The series transistor dissipates considerable energy while regulating the load voltage. To reduce this energy consumption, it is possible to operate the series transistor in a switching mode. A switching mode regulator is described in a publication by Motorola Semiconductor Products Inc., No. CER-108, entitled "An Inexpensive Switch Mode Power Supply." The series transistor is forced into full saturation when the load voltage is below a reference voltage, and turned off when the load voltage is substantially equal to the reference voltage. By operating the transistor either fully saturated or turned completely off, the energy consumption of the series regulator transistor is reduced.

The series transistor requires appreciable base current in either type of regulator. The base current is usually supplied by bias resistors. Energy consumption in the bias resistors may be as high as 30 percent of the energy delivered to the load. In order to reduce the amount of energy dissipated by the bias resistors, thereby improving the efficiency of the regulator circuit, an alternate low impedance path for supplying base current is desirable.


It is an object of this invention to improve the efficiency of a switching regulator.

It is another object of this invention to maintain the base current to a switching transistor in a switching regulator constant over a wide range of input voltages.

These and other objects may be accomplished by the invention described herein. A switching regulator circuit having a transformer with a primary winding in series with the switching transistor is provided with a low impedance source of bias current. The bias current for the transistor is derived by storing energy supplied by the secondary of the transformer with a capacitor or other energy storage means during the nonconducting portion of the switching cycle. The stored energy is transferred to the base of the transistor in the form of a bias current. This additional bias current reduces the current drawn through the bias resistors thereby reducing the energy consumption in the bias resistors.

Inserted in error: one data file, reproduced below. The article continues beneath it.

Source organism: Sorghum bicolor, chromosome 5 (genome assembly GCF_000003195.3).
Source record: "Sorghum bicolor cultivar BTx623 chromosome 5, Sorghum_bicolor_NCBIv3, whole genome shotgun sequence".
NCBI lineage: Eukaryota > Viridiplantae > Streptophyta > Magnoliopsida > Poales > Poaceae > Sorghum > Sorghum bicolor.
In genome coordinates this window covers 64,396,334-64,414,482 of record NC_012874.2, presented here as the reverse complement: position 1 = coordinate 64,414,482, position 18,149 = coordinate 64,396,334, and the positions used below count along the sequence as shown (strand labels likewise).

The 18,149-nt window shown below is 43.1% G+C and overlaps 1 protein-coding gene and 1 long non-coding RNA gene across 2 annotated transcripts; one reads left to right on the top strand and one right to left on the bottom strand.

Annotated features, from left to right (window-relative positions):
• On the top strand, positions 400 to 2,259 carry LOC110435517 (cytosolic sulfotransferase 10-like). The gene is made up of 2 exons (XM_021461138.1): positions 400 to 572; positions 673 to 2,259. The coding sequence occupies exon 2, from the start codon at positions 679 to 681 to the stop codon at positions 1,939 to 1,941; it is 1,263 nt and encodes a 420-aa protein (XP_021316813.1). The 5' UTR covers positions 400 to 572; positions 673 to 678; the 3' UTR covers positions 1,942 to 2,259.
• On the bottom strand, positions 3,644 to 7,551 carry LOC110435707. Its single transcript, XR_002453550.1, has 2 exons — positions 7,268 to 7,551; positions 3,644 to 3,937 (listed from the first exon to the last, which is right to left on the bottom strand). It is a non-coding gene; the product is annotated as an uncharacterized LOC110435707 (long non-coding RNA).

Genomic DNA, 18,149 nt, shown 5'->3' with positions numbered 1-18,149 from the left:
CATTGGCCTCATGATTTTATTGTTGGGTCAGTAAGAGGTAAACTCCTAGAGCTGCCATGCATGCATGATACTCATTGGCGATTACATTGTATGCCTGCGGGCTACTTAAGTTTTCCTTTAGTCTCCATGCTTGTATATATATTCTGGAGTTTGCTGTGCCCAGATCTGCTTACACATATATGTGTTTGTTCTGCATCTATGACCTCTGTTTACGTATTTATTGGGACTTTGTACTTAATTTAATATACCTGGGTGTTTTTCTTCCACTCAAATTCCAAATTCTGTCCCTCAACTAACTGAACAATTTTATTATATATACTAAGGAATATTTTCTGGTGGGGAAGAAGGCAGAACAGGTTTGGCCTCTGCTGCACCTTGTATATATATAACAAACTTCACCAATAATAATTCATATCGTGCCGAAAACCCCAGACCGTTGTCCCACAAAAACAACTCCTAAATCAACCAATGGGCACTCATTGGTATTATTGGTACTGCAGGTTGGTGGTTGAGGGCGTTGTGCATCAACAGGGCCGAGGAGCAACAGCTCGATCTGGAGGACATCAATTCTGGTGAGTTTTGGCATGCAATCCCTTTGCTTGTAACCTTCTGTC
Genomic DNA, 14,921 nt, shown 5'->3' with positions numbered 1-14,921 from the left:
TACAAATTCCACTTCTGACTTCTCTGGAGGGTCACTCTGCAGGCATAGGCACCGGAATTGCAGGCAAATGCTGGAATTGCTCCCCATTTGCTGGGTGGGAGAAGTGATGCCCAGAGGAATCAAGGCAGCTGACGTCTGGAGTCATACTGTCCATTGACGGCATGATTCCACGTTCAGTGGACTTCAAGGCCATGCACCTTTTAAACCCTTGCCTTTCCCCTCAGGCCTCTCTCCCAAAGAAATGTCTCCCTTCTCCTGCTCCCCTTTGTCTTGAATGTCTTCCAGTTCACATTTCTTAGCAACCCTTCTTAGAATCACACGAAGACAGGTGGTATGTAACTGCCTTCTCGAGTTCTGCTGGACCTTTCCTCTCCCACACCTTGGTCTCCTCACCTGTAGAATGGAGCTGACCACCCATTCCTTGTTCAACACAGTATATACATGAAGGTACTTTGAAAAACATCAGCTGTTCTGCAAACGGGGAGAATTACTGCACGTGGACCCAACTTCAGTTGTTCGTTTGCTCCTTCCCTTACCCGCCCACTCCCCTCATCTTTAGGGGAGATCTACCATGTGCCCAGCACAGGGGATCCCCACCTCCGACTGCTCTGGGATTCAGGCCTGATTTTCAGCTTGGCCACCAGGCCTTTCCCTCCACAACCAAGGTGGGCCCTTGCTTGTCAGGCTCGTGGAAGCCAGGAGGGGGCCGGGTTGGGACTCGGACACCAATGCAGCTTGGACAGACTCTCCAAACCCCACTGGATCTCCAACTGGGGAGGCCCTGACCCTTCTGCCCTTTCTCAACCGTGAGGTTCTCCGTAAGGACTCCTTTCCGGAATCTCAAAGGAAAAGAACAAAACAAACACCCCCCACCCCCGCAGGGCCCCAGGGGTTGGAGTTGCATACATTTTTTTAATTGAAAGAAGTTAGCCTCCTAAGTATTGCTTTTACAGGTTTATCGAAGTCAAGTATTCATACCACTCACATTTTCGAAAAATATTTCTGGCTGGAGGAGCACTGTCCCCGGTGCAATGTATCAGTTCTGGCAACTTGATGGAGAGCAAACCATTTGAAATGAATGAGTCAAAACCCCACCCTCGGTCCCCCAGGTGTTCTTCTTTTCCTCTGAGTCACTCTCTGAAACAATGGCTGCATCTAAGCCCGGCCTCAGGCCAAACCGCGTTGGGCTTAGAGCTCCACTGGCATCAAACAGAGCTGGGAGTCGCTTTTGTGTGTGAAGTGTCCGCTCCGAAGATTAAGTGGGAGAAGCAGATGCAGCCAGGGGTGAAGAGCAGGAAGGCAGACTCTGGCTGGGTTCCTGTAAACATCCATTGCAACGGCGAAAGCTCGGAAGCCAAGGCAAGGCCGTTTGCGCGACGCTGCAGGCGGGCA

A more complete understanding of the invention may be had by referring to the figures and the description of the preferred embodiments.


FIG. 1 is a schematic drawing of a switching regulator used in the art.

FIG. 2 is a schematic drawing of one embodiment of the invention used to improve the efficiency of the switching regulator of FIG. 1.

FIG. 3 is a schematic drawing of another embodiment of the invention which may be used to improve the efficiency of the switching regulator of FIG. 1.

FIG. 4 is a schematic of still another embodiment of the present invention.


Referring now to FIG. 1, a known switching regulator is shown. A transistor 13 is used to cyclically connect the input terminal 28 (unregulated d.c. voltage) to the output terminal 26 to provide a regulated d.c. voltage. Transistor 13 is turned either completely on or completely off depending upon the level of voltage detected at terminal 26. When the voltage level at terminal 26 is lower than an established reference, transistor 13 will be turned on causing capacitor 17 to charge to a voltage level substantially at the aforementioned reference voltage.